5 Benefits to Incline WalkingFitness, General, Weight Loss
Whether you’re working out on your at-home treadmill or going to the gym, treadmills are one of the most popular pieces of workout equipment. You can still walk or run while avoiding the dark mornings, cold weather or unfriendly terrain.
If you want to get more out of your cardio, use the incline feature on the treadmill to increase the intensity of your workout, without increasing the time or speed of the workout. Incline training offers a safe and satisfying way to achieve your fitness goals faster and more efficiently without putting more stress on your joints.
To get the most out of your cardio workouts, your heart rate should be about 60 to 80 percent of your maximum heart rate. Walking on an inclined treadmill is an excellent way to keep your heart rate in the targeted range. Keeping your heart rate elevated at this level throughout a workout provides many benefits to the body. Incline walking increases the workload, raising the heart rate without having to risk aggravation of injury by running.
Walking on an incline increases leg muscle activation, stimulating the muscles of the calves, hamstrings and glutes. The muscle fibers that are triggered and worked by walking or running on an incline are called slow twitch muscles, which is tones your muscles. The greater the incline and the longer the period of time spent exercising on that incline, the faster you’ll see results.
While the number of calories burned by each person is based on individual factors, walking or running at an incline of two percent or more burns more calories than walking or running outdoors on a level surface —the body uses a greater percentage of fat for fuel. Walking at 3 mph on a super-incline trainer races between 16 and 18 percent burns 70 percent more fat than running with no incline.
Increase Overall Stamina — Body, Heart, Mind
Incline walking increases stamina mot only in your legs but also in many other areas. From your calves up to your upper thighs, there are obvious places where there will be an obvious increase. Areas that might not immediately come to mind include your lungs, brain and heart.
While working out on the treadmill, your lungs will work much harder than if you were on a level surface. In return, your lungs will become stronger and more conditioned, which is why this exercise is a great way to train for longer runs, marathons, etc.
Your brain also benefits from working out at an incline, as you’re pushing your mind and body to places you have potentially never pushed it before. You will be training and showing your brain that your body can do these intense workouts. Your brain is usually what keeps you from pushing yourself as far as you can while working out, telling you that you cannot do it. Incline training will show and train your brain to tell yourself that you can do it.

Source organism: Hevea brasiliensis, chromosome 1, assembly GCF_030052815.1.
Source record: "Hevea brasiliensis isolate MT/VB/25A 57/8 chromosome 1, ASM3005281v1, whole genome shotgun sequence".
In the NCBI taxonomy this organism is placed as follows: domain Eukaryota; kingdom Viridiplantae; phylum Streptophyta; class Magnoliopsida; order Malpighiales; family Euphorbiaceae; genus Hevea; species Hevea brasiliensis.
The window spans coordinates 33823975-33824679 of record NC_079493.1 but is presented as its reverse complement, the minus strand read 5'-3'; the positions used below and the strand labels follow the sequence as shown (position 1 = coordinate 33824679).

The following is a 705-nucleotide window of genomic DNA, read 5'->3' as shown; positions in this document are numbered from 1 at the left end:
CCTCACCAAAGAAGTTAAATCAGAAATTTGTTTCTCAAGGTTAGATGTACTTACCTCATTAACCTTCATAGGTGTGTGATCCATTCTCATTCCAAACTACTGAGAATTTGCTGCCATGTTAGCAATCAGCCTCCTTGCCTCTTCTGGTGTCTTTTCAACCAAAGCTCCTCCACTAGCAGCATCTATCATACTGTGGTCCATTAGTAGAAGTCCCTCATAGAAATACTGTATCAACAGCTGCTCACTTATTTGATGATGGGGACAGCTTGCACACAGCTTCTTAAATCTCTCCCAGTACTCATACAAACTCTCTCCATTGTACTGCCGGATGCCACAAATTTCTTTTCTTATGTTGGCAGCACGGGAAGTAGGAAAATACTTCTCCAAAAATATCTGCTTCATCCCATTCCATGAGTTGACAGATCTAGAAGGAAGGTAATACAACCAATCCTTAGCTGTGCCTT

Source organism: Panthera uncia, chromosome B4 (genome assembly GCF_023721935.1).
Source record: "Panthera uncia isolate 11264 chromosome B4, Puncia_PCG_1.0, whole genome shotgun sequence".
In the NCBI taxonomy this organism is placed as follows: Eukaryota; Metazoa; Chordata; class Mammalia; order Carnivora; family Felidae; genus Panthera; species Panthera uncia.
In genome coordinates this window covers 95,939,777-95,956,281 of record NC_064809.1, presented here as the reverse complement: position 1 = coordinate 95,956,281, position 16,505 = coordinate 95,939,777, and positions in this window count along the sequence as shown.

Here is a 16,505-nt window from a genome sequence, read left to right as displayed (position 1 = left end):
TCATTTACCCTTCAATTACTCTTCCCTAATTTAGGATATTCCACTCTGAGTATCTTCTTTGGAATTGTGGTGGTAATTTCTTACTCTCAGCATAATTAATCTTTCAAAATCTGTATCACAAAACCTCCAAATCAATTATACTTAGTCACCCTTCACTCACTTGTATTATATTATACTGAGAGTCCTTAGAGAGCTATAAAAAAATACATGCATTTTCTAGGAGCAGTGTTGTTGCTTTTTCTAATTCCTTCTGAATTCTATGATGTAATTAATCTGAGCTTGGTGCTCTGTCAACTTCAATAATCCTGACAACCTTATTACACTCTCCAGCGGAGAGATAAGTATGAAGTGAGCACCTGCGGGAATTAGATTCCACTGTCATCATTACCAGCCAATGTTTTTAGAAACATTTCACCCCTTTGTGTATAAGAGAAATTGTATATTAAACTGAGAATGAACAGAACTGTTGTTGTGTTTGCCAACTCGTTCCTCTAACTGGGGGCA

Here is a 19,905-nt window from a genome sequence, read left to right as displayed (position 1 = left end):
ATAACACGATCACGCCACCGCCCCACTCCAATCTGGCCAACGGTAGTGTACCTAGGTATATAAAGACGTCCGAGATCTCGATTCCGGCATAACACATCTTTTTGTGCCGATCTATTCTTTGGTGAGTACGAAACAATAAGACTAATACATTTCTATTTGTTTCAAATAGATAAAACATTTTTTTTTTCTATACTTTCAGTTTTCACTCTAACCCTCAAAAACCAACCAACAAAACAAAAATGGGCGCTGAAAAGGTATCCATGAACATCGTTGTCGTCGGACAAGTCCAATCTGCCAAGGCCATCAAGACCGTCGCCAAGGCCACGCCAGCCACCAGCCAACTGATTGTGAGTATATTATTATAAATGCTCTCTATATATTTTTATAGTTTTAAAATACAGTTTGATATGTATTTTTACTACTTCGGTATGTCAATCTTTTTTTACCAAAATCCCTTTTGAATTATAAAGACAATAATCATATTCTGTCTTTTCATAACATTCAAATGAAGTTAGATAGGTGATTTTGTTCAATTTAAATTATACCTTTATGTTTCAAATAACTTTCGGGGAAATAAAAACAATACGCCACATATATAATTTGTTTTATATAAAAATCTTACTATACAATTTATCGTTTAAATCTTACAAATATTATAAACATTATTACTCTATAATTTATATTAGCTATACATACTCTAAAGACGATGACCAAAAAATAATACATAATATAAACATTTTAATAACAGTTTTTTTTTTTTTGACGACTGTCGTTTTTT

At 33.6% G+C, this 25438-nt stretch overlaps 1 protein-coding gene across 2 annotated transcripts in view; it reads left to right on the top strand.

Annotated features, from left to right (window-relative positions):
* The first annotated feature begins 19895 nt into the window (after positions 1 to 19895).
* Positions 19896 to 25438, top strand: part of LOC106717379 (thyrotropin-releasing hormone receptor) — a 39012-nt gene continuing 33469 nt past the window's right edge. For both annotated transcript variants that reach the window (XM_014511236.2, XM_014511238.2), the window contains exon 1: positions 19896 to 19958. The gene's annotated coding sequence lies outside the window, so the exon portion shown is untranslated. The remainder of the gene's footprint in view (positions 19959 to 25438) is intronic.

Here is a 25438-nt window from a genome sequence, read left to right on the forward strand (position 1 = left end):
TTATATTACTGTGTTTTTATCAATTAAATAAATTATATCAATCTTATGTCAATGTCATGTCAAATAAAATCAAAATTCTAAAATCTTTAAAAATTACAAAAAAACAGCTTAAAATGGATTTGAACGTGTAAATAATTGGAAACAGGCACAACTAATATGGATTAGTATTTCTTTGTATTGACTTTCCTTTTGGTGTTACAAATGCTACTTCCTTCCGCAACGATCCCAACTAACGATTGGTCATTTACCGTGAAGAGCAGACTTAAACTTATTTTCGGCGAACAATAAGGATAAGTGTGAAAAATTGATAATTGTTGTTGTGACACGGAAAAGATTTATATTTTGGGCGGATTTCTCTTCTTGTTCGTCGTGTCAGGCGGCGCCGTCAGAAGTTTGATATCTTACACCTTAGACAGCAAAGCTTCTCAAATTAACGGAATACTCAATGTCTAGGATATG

Last, your heart will gain stamina. When exercising on an incline, your heart rate will be much higher than if you were working out on a level surface. Your heart is working harder and becomes stronger. This is also a great way to lower your blood pressure, as your heart will strengthen over time to the point where it won’t need to work as hard to pump blood throughout the body.
Reduced Injury Risk
Using a treadmill to workout instead of running or walking outside reduces the risk of injury to the knees and hips because an inclined treadmill increases intensity levels without stressing the body’s joints. Running on a treadmill is already easier on the body’s joints than running outdoors, so a slight incline further reduces this stress on the body’s joints while increasing the intensity of the workout.
Incline walking provides a stretch to the Achilles tendons and calves, which can benefit people with foot problems like plantar fasciitis. Walking at an incline can also aggravate lower back pain. People who are experiencing pain in this area should reduce the incline and build up their workout slowly as the back muscles begin to strengthen.
There are so many benefits to an inclined treadmill! Start small and see how far you can push yourself with injury. If you haven’t incorporated the incline function of your treadmill into your workout, we strongly recommend doing so.
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